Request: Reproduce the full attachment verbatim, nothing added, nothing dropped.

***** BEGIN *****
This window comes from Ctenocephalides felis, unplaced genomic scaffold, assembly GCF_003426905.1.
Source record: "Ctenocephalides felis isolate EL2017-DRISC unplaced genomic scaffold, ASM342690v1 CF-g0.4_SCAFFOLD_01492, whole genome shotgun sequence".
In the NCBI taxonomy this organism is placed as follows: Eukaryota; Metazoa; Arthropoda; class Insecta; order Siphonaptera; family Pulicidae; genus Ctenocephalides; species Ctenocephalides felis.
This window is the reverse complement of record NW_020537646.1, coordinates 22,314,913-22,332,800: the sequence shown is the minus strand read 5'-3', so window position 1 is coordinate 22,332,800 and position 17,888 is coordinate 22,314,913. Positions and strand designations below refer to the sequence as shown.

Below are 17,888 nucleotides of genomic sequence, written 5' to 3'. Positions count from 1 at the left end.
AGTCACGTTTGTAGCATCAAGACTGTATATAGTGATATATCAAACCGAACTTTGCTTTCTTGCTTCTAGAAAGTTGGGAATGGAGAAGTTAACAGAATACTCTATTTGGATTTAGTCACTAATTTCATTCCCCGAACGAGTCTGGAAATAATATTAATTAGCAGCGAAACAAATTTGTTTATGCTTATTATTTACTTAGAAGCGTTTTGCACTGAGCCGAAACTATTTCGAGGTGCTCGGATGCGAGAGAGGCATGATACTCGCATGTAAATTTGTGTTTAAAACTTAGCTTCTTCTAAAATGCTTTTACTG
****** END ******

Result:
This window comes from Ctenocephalides felis, unplaced genomic scaffold, assembly GCF_003426905.1.
Source record: "Ctenocephalides felis isolate EL2017-DRISC unplaced genomic scaffold, ASM342690v1 CF-g0.4_SCAFFOLD_01492, whole genome shotgun sequence".
In the NCBI taxonomy this organism is placed as follows: Eukaryota; Metazoa; Arthropoda; class Insecta; order Siphonaptera; family Pulicidae; genus Ctenocephalides; species Ctenocephalides felis.
This window is the reverse complement of record NW_020537646.1, coordinates 22,314,913-22,332,800: the sequence shown is the minus strand read 5'-3', so window position 1 is coordinate 22,332,800 and position 17,888 is coordinate 22,314,913. Positions and strand designations below refer to the sequence as shown.

Below are 17,888 nucleotides of genomic sequence, written 5' to 3'. Positions count from 1 at the left end.
AGTCACGTTTGTAGCATCAAGACTGTATATAGTGATATATCAAACCGAACTTTGCTTTCTTGCTTCTAGAAAGTTGGGAATGGAGAAGTTAACAGAATACTCTATTTGGATTTAGTCACTAATTTCATTCCCCGAACGAGTCTGGAAATAATATTAATTAGCAGCGAAACAAATTTGTTTATGCTTATTATTTACTTAGAAGCGTTTTGCACTGAGCCGAAACTATTTCGAGGTGCTCGGATGCGAGAGAGGCATGATACTCGCATGTAAATTTGTGTTTAAAACTTAGCTTCTTCTAAAATGCTTTTACTG